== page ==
But why should he have been there? This was, save for the Buffalo News giving it page one status, a non-event. It was a PR, nothing more. At most it should have been back in the Business section in the area reserved for “things people are talking about doing sometime.”

Brown’s own PR man, Peter Cutler, told Linstedt that the mayor’s absence wasn’t a snub but it was rather because the city and the Senecas still had issues to work out. Linstedt said that one of the issues was whether or not the city would shut down a two-block section of Fulton Street. In fact, Fulton Street had been shut down long before the Seneca’s presentation of their drawing.

Common Council President David A. Franczyk told Linstedt that he had been invited, but “Probably the main reason I didn’t go was I met with Seneca representatives on Wednesday and got a preview of the designs. I didn’t need to show up to find out what it will look like.” He also told her that he didn’t want to “seem too easy” because “we’re in the middle of discussions with them on some key items and have to maintain a tough stance.”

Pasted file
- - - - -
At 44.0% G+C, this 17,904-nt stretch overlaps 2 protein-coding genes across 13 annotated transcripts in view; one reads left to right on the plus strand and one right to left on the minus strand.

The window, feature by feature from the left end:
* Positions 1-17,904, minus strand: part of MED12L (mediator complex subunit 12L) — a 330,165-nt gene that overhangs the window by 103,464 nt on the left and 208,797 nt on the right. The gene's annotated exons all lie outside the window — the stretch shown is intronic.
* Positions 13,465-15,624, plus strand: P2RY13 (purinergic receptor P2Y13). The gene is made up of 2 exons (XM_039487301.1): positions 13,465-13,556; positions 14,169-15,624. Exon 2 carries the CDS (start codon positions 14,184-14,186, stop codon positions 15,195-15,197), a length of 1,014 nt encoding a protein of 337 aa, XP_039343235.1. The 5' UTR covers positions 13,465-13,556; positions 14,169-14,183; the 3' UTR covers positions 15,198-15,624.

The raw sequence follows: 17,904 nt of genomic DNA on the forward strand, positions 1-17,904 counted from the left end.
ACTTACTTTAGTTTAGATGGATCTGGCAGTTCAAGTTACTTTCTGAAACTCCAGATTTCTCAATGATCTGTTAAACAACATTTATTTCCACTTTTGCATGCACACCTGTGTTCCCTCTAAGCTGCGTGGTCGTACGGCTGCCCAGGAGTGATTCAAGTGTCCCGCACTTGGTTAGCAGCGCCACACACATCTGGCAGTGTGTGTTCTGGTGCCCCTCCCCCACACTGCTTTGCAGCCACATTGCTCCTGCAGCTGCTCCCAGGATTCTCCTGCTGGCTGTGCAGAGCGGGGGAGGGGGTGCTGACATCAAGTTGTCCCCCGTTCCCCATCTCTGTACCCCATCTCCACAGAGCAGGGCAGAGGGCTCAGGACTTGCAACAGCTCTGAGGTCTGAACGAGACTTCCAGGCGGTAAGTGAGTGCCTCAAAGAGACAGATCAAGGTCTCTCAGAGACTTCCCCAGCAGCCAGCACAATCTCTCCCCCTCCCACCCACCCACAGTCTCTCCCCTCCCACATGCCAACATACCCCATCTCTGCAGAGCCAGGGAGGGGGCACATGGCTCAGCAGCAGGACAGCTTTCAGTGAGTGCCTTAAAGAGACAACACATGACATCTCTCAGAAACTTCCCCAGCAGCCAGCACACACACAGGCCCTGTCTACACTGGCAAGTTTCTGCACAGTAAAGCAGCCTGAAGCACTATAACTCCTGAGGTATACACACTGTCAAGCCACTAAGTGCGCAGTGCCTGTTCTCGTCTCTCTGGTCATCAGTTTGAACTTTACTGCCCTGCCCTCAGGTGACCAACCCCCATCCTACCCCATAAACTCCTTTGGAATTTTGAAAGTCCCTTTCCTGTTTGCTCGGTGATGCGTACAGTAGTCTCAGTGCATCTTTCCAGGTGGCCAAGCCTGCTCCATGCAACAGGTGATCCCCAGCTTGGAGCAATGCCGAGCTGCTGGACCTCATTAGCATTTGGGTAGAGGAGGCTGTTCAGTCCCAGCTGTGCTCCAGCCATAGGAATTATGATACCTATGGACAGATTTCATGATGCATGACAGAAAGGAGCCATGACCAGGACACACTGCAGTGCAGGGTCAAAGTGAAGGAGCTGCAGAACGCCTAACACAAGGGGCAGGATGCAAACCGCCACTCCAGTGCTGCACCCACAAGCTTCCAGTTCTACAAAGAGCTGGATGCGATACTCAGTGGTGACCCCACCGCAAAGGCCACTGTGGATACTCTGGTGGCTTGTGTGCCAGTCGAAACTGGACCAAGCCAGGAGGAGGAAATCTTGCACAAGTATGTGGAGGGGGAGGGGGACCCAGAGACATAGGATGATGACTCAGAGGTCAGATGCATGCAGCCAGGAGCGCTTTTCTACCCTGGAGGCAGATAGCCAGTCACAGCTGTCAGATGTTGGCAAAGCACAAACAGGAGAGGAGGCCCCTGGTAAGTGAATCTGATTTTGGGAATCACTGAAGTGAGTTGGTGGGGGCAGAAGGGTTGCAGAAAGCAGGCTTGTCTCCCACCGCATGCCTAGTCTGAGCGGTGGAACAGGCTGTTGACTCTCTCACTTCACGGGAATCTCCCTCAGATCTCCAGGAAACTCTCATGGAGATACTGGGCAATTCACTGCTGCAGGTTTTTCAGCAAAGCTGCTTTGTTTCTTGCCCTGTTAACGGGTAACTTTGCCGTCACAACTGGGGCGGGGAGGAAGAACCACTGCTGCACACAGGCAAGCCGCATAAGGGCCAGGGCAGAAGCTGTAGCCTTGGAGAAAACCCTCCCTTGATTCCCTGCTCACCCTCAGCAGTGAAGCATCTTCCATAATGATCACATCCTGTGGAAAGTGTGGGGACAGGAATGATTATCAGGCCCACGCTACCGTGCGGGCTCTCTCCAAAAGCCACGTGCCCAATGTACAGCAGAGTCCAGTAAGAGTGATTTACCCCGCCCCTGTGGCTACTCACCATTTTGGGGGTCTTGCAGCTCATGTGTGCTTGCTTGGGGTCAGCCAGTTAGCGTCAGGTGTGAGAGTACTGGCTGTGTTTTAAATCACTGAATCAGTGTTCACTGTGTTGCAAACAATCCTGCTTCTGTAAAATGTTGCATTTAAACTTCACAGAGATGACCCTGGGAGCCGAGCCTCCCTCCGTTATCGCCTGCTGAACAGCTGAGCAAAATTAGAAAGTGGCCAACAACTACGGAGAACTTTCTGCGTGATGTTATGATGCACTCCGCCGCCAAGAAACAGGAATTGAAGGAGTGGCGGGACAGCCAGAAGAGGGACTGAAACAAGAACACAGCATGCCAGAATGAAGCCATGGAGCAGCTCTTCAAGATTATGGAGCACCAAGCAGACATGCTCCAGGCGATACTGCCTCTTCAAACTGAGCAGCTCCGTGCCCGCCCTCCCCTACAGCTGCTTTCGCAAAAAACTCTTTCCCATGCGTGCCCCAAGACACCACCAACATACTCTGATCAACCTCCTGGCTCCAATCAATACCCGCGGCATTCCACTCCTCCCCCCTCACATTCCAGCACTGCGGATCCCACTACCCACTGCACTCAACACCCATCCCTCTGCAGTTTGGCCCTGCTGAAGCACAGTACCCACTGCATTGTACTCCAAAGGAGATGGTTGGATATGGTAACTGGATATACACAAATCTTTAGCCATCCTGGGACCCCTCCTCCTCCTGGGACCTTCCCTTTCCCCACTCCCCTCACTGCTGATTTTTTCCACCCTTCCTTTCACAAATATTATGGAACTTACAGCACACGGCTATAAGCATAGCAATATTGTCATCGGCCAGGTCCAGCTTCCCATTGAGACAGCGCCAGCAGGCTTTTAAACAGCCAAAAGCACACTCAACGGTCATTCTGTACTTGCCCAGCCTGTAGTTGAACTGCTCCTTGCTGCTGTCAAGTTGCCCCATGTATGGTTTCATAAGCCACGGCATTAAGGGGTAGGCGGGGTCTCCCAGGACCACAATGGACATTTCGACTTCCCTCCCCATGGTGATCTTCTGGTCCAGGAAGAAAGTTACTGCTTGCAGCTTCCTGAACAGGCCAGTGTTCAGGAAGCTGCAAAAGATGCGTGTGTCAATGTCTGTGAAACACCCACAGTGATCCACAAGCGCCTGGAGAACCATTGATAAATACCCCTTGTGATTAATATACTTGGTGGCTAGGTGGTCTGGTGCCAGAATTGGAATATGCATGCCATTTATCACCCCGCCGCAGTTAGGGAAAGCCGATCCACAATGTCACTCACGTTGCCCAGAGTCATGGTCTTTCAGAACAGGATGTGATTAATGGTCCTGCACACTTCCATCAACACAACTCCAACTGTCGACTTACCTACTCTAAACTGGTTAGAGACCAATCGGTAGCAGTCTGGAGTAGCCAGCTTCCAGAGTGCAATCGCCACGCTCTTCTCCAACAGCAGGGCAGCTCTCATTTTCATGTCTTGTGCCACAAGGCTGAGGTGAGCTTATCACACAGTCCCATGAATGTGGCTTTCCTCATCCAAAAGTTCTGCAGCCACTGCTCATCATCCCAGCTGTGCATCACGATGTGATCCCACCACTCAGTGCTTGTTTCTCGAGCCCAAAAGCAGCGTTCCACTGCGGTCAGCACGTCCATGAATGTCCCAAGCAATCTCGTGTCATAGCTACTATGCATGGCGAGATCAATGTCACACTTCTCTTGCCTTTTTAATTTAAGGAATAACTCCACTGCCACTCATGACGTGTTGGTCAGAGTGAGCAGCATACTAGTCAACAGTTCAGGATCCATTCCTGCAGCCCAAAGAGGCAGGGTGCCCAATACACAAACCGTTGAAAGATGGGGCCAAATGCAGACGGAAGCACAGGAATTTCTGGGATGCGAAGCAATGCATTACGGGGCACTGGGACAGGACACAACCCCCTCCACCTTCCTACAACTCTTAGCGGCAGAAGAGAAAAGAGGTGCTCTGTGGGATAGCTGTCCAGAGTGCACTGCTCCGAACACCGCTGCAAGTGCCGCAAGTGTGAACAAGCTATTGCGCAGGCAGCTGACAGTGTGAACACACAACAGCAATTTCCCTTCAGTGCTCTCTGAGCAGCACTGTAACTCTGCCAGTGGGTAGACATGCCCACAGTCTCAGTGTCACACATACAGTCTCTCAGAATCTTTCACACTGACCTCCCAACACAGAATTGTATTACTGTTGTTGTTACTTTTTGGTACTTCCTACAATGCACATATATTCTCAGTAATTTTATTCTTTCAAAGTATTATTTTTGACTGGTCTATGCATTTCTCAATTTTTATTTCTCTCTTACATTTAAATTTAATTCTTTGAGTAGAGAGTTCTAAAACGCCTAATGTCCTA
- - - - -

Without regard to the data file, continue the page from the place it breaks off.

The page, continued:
Franczyk offered to go to Albany with Brown to meet with the governor about economic development funds that might be available to pay for the work the Senecas want done. He said he would like to see the Senecas “buy” Fulton Street if it is necessary to their project. “If this casino is a fait accompli and they are counting on us to give up Fulton Street, then that land has some value,” Franczyk said. “It’s the Yellow Brick Road to their casino. It might be worth millions, maybe thousands, I don’t know, but I intend to get a valuation.”

What’s with the “probably”? Doesn’t he remember? Does he think he’s a character in a novel about someone else? What’s with not wanting to “seem to easy”? You say that, it means you’ve decided you’re going to do it, you just haven’t gotten your price yet.